In our last post we discussed the costs of bandwidth in Canada, and why it is higher than other countries.
Bandwidth usage is very comparable to electricity, or natural gas. Electricity and gas spins a meter. Hydro has a basic service charge, and then a usage charge, for both electricity and gas.
While electricity doesn’t “wear out” a power line, there is considerable costs for maintenance and very high cost for upgrading – compounded by the costs of regulations and safety which is very important.
In the Internet world, we work on a similar concept. However, bandwidth usage is exponentially increasing with streaming services and people “cutting the cord” and dropping their satellite TV. This creates significantly higher costs for upgrading which is planning, designing, purchasing equipment, the labor to perform the upgrades, and ongoing support. Much of these costs are also in US dollars as we purchase direct from distributors and manufacturers.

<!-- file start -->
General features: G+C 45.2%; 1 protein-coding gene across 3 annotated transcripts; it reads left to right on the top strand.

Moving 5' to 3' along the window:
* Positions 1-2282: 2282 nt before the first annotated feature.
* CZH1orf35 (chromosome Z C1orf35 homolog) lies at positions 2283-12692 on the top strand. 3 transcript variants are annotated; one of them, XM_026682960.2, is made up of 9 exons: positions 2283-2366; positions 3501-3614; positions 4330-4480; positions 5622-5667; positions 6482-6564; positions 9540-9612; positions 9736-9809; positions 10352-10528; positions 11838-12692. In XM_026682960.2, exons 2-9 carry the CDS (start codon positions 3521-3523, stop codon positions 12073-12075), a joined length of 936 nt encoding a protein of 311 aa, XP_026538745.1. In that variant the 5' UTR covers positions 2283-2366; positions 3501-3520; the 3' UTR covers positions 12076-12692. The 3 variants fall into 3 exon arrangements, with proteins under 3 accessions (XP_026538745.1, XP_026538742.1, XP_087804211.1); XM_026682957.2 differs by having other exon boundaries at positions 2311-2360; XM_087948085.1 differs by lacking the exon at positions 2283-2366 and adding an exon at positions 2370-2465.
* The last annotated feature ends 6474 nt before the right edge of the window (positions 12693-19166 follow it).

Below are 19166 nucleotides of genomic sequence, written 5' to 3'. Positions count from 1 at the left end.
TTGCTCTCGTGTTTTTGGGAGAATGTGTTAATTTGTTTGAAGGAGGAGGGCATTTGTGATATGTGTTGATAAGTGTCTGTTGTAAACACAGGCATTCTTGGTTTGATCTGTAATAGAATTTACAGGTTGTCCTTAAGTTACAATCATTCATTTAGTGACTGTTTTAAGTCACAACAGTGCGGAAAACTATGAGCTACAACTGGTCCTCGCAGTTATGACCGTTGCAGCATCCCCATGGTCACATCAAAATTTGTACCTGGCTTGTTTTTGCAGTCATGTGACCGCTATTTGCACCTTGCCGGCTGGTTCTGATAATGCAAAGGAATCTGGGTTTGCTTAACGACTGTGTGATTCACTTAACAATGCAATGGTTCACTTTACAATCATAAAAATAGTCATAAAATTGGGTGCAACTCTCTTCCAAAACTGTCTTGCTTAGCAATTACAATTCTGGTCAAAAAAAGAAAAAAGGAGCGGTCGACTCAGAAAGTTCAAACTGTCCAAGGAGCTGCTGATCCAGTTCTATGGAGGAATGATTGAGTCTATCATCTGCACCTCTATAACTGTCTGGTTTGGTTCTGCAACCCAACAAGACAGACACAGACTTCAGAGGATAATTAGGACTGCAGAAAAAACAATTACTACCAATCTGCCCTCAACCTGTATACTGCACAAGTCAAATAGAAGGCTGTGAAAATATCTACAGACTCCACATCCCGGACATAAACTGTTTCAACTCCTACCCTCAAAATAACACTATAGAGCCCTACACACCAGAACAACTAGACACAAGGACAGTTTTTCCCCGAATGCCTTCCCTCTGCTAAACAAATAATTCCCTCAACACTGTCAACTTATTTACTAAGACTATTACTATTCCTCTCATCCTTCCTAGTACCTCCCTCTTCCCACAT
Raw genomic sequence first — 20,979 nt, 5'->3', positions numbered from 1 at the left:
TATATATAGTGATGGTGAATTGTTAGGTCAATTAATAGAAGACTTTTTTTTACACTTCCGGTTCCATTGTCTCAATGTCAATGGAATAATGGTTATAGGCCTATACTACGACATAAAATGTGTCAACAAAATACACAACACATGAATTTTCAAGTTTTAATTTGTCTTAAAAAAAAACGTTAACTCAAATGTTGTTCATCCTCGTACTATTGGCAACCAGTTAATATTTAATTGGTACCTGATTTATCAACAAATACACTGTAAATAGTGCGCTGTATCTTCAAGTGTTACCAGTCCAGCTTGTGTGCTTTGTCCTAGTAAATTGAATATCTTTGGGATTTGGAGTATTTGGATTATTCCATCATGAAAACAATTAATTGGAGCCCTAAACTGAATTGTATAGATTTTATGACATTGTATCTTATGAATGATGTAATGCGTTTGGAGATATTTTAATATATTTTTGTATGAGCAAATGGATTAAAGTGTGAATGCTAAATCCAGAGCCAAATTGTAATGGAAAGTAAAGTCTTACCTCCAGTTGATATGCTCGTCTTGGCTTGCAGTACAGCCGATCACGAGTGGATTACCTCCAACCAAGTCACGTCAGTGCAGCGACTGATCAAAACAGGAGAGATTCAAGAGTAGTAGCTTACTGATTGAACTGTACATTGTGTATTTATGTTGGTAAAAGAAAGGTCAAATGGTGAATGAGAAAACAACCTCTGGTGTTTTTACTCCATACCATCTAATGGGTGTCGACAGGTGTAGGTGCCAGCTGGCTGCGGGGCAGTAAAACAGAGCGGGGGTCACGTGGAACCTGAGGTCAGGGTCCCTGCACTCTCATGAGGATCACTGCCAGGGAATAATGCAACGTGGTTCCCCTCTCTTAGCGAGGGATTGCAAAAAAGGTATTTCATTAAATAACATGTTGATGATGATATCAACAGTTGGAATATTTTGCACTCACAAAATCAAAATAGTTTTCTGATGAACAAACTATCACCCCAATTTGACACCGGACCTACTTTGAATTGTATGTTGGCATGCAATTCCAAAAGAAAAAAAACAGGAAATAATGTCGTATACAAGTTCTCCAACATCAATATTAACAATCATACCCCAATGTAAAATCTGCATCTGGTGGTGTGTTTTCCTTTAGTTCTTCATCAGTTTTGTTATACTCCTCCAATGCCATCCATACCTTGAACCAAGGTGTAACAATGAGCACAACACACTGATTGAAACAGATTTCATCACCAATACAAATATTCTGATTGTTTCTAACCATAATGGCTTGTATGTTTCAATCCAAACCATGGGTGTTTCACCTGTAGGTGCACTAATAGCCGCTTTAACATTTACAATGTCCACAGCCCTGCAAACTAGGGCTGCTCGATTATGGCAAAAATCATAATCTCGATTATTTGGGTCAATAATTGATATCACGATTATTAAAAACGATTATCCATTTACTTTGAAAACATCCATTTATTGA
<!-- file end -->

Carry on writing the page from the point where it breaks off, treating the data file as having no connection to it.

Back in 1935 there may have been a couple lights and a 40 amp panel in a house. Today, that standard is 200 amp or even 400 amp.
It’s a similar comparison for bandwidth. As little as 15 years ago it was only 2-3 Gigabytes per month, today, we see customers using 200 Gigabytes and many customers are now in the “One Terabyte” membership group on our fiber network. That is a 30,000% increase in usage over the past decade – and the costs only doubled thanks in large part to new technologies being deployed, and extensive planning and strategies to meet the bandwidth demands for the next 2 years.
This is why we are continuously upgrading to meet the demands of the new applications such as online gaming, telecommuting and VoIP services.